Academic journal article Psychological Test and Assessment Modeling

Measurement Equivalence of the Patient Reported Outcomes Measurement Information System® (PROMIS®) Pain Interference Short Form Items: Application to Ethnically Diverse Cancer and Palliative Care Populations

Academic journal article Psychological Test and Assessment Modeling

Measurement Equivalence of the Patient Reported Outcomes Measurement Information System® (PROMIS®) Pain Interference Short Form Items: Application to Ethnically Diverse Cancer and Palliative Care Populations

Article excerpt

Background

Pain is estimated to affect between 2% and 55% of the population worldwide (Johannes, Le, Zhou, Johnston, & Dworkin, 2010); however, most estimates for chronic pain range from 22 % to 31 % (Breivik, Collett, Ventafridda, Cohen, & Gallacher, 2006; Johannes et al.; Moulin, Clark, Speechley, & Morley-Forster, 2002) and generally increase with age (Johannes et al.). Short standardized assessments of pain are desirable, given the burden of assessment, particularly in frail populations with chronic illness, those suffering from cancer, and those receiving palliative care. Short assessments are highly desirable for clinicians who frequently must assess for and manage multiple conditions in a given visit, particularly among older patients. The aim of the Patient Reported Outcome Measurement Information System® (PROMIS®) project was to provide computerized adaptive tests (CAT) and short form measures that can be used clinically and in research (Reeve et al., 2007). However, little information about measurement equivalence, particularly across ethnically diverse groups is available. The aim of this article is to examine the differential item functioning (DIF) and reliability of the PROMIS short forms across diverse socio-demographic groups using item response theory (IRT) methods.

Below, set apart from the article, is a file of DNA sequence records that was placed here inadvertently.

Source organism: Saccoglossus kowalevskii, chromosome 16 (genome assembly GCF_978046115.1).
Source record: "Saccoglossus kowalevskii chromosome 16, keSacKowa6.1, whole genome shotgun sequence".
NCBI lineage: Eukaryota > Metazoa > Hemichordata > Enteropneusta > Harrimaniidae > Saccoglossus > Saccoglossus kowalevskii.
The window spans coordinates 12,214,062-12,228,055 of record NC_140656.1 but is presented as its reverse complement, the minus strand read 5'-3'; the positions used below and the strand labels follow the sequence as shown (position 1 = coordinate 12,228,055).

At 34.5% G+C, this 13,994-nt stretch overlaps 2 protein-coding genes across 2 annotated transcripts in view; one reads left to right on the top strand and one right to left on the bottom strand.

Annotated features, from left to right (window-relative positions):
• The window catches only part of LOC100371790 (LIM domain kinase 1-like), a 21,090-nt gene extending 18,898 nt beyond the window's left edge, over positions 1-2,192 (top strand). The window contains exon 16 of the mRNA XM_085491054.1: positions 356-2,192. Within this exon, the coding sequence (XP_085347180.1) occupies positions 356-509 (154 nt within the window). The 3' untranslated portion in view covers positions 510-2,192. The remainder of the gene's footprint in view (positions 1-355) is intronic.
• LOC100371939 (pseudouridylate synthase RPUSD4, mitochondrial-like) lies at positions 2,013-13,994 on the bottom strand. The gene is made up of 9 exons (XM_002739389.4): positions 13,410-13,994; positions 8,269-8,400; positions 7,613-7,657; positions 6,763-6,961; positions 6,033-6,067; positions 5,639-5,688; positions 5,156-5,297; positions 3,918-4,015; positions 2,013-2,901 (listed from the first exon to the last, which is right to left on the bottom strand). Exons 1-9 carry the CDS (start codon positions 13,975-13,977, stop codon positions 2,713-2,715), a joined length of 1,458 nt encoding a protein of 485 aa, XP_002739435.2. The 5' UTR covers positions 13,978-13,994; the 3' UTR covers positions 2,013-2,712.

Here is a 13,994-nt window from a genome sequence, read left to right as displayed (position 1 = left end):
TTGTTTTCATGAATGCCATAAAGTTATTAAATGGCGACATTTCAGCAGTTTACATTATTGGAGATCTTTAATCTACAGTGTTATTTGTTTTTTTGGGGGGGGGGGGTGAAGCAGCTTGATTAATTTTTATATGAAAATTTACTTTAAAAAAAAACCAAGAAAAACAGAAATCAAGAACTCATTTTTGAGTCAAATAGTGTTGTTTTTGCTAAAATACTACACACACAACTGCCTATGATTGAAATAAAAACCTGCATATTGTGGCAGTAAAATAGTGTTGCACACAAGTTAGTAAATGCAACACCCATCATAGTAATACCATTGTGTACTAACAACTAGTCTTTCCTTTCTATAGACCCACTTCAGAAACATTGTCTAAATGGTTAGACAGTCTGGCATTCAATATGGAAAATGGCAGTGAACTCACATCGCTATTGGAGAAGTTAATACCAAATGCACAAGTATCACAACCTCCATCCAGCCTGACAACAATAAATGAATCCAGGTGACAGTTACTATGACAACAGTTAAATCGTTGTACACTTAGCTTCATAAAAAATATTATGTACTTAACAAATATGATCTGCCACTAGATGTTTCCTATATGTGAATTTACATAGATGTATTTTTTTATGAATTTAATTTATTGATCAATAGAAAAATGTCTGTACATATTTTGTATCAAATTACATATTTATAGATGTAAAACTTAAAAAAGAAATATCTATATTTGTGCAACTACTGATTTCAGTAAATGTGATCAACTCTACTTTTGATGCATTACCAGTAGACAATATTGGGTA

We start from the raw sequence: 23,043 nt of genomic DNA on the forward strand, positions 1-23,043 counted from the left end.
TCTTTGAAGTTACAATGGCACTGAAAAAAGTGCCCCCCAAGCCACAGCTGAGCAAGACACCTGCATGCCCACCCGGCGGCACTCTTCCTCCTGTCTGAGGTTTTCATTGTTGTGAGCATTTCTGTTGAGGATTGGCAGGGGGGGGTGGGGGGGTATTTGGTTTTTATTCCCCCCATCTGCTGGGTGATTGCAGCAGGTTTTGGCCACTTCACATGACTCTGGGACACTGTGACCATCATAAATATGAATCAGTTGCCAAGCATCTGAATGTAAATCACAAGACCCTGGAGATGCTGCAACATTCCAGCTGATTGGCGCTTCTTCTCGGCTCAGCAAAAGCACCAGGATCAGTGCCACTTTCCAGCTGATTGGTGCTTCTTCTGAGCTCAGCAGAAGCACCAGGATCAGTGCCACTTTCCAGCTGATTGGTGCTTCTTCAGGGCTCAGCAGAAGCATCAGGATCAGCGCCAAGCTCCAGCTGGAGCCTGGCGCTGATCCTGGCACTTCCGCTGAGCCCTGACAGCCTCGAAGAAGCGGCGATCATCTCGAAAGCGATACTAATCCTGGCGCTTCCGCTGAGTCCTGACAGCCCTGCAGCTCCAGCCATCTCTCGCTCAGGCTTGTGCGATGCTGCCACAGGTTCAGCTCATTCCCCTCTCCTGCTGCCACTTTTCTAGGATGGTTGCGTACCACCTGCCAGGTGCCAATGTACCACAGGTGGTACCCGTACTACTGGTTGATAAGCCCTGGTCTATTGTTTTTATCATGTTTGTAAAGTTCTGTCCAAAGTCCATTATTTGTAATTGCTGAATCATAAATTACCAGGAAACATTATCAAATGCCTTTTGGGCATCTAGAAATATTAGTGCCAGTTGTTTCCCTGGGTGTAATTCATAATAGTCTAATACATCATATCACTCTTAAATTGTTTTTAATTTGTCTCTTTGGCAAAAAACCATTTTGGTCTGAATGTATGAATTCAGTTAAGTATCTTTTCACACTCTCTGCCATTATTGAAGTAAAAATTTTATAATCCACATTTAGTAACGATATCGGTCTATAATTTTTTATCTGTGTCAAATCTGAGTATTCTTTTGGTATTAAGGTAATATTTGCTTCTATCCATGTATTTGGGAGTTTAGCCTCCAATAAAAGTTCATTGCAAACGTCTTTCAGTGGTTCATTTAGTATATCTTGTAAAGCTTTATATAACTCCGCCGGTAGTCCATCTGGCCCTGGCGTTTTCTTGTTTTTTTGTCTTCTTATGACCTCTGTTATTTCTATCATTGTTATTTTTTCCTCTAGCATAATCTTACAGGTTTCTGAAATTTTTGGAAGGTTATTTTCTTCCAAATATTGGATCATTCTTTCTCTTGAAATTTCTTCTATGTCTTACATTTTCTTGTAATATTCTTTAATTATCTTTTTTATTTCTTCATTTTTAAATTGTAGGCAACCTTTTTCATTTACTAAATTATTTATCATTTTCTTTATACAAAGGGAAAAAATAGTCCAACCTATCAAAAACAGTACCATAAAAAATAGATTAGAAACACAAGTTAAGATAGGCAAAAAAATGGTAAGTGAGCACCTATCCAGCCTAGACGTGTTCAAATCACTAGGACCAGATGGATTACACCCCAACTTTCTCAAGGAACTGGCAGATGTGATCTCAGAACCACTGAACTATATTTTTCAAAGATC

There are as many as 11 response categories for some pain items, e.g., the Numeric Rating Scale (NRS; Cleeland, 1989). Question arises as to the validity and efficiency of numerous response categories, and some research using advanced psychometric analyses with IRT suggests a more parsimonious categorical representation of pain response (Chen, Revicki, Lai, Cook, & Amtmann, 2009). For example, Orlando-Edelen and Saliba (2010) showed that some of the 11 categories of the NRS items were overlapping and did not provide unique information. Other research (Waterman et al., 2010) confirmed the category overlap in measures with 11 response categories, and provided evidence that the response categories were not interval. Thus fewer categories may be more efficient. For example, Walton, Wideman, and Sullivan (2013) using a Rasch IRT approach found few instances of disordered threshold parameters in pain items with lower numbers (five) of response categories, suggesting a continuous interval level scale. The use of fewer response categories was the approach taken by PROMIS investigators who developed pain items with five response categories (Amtmann, et al., 2010; Cella et al., 2007).

Some efforts to develop and examine pain item banks have included analyses of DIF; e.g., back pain (Kopec et al., 2008) and pain interference in PROMIS (Amtmann et al., 2010). In a study by Amtmann et al. (2010), gender DIF was observed for the pain interference item, enjoyment of life. Age-related DIF was identified for eight items. Among the items examined by Amtmann and colleagues, only the item, ability to concentrate was included in the short form items examined in this paper. In the study by Kopec and colleagues (2008), DIF was observed for two items: pain expression and frustrated in an observational measure of pain suitable for patients with dementia (van Nispen tot Pannerden et al., 2009). Nurses had greater tendencies to report pain expression as present in residents with mild to moderate as contrasted with severe dementia; in contrast they were more likely to report "frustrated" among individuals with severe to very severe dementia as contrasted with milder dementia.

Methods

Sample

These data are from individuals with cancer who were selected from cancer registries in four regions of the United States. Details are provided in the overview article on the sample characteristics (Jensen et al., 2016). The overall sample sizes were 1,053 Hispanics, 917 Asians/Pacific Islanders, 1,122 Blacks and 2,278 non-Hispanic Whites. The focal group was males (n = 2,192) in the analyses of gender; there were 3,247 females. In the analyses of education, the reference group was graduate degree (n = 644). …

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